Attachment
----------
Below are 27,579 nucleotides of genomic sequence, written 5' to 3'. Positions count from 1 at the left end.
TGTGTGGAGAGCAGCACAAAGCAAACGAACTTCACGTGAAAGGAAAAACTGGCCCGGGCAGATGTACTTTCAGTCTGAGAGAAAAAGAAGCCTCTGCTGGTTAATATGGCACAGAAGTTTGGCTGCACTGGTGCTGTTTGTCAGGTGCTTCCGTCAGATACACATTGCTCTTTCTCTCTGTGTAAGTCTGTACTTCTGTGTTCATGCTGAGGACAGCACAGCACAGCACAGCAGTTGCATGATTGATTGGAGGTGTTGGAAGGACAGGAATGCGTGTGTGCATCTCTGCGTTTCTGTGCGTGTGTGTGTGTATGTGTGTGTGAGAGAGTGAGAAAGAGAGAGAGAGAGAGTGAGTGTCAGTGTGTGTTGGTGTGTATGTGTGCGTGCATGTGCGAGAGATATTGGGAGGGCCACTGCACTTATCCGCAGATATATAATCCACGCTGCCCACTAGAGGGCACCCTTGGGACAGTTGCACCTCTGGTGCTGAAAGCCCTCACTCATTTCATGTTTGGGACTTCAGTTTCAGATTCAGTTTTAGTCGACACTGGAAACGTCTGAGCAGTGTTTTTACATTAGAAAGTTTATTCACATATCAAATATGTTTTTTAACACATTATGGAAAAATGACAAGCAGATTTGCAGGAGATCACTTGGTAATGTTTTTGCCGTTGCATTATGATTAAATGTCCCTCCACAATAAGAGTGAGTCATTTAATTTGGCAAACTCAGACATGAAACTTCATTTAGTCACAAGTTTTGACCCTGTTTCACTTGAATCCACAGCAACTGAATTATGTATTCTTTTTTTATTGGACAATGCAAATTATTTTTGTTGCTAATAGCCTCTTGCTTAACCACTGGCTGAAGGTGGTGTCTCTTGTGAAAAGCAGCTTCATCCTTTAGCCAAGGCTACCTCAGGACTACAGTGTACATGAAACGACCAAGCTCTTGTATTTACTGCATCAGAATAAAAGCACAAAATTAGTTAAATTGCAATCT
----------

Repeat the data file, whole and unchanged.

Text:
Below are 27,579 nucleotides of genomic sequence, written 5' to 3'. Positions count from 1 at the left end.
TGTGTGGAGAGCAGCACAAAGCAAACGAACTTCACGTGAAAGGAAAAACTGGCCCGGGCAGATGTACTTTCAGTCTGAGAGAAAAAGAAGCCTCTGCTGGTTAATATGGCACAGAAGTTTGGCTGCACTGGTGCTGTTTGTCAGGTGCTTCCGTCAGATACACATTGCTCTTTCTCTCTGTGTAAGTCTGTACTTCTGTGTTCATGCTGAGGACAGCACAGCACAGCACAGCAGTTGCATGATTGATTGGAGGTGTTGGAAGGACAGGAATGCGTGTGTGCATCTCTGCGTTTCTGTGCGTGTGTGTGTGTATGTGTGTGTGAGAGAGTGAGAAAGAGAGAGAGAGAGAGTGAGTGTCAGTGTGTGTTGGTGTGTATGTGTGCGTGCATGTGCGAGAGATATTGGGAGGGCCACTGCACTTATCCGCAGATATATAATCCACGCTGCCCACTAGAGGGCACCCTTGGGACAGTTGCACCTCTGGTGCTGAAAGCCCTCACTCATTTCATGTTTGGGACTTCAGTTTCAGATTCAGTTTTAGTCGACACTGGAAACGTCTGAGCAGTGTTTTTACATTAGAAAGTTTATTCACATATCAAATATGTTTTTTAACACATTATGGAAAAATGACAAGCAGATTTGCAGGAGATCACTTGGTAATGTTTTTGCCGTTGCATTATGATTAAATGTCCCTCCACAATAAGAGTGAGTCATTTAATTTGGCAAACTCAGACATGAAACTTCATTTAGTCACAAGTTTTGACCCTGTTTCACTTGAATCCACAGCAACTGAATTATGTATTCTTTTTTTATTGGACAATGCAAATTATTTTTGTTGCTAATAGCCTCTTGCTTAACCACTGGCTGAAGGTGGTGTCTCTTGTGAAAAGCAGCTTCATCCTTTAGCCAAGGCTACCTCAGGACTACAGTGTACATGAAACGACCAAGCTCTTGTATTTACTGCATCAGAATAAAAGCACAAAATTAGTTAAATTGCAATCT